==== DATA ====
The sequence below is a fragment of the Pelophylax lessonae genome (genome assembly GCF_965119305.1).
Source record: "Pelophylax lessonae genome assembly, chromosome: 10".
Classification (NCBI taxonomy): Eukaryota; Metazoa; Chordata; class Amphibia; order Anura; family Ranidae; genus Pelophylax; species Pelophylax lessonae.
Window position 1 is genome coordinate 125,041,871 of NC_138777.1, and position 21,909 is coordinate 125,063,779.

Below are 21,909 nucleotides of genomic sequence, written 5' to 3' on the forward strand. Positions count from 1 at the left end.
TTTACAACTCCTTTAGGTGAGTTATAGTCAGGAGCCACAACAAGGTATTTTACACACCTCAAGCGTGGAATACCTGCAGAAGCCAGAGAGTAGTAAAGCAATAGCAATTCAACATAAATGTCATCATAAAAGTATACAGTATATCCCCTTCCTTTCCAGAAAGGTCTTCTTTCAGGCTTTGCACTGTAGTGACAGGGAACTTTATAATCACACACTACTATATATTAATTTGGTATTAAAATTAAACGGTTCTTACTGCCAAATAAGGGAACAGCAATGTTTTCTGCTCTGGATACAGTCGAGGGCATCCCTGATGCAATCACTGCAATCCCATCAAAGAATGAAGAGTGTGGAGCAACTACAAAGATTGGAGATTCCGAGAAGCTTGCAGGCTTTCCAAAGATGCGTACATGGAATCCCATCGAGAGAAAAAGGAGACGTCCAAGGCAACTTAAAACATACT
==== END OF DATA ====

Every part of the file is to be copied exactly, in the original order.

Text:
The sequence below is a fragment of the Pelophylax lessonae genome (genome assembly GCF_965119305.1).
Source record: "Pelophylax lessonae genome assembly, chromosome: 10".
Classification (NCBI taxonomy): Eukaryota; Metazoa; Chordata; class Amphibia; order Anura; family Ranidae; genus Pelophylax; species Pelophylax lessonae.
Window position 1 is genome coordinate 125,041,871 of NC_138777.1, and position 21,909 is coordinate 125,063,779.

Below are 21,909 nucleotides of genomic sequence, written 5' to 3' on the forward strand. Positions count from 1 at the left end.
TTTACAACTCCTTTAGGTGAGTTATAGTCAGGAGCCACAACAAGGTATTTTACACACCTCAAGCGTGGAATACCTGCAGAAGCCAGAGAGTAGTAAAGCAATAGCAATTCAACATAAATGTCATCATAAAAGTATACAGTATATCCCCTTCCTTTCCAGAAAGGTCTTCTTTCAGGCTTTGCACTGTAGTGACAGGGAACTTTATAATCACACACTACTATATATTAATTTGGTATTAAAATTAAACGGTTCTTACTGCCAAATAAGGGAACAGCAATGTTTTCTGCTCTGGATACAGTCGAGGGCATCCCTGATGCAATCACTGCAATCCCATCAAAGAATGAAGAGTGTGGAGCAACTACAAAGATTGGAGATTCCGAGAAGCTTGCAGGCTTTCCAAAGATGCGTACATGGAATCCCATCGAGAGAAAAAGGAGACGTCCAAGGCAACTTAAAACATACT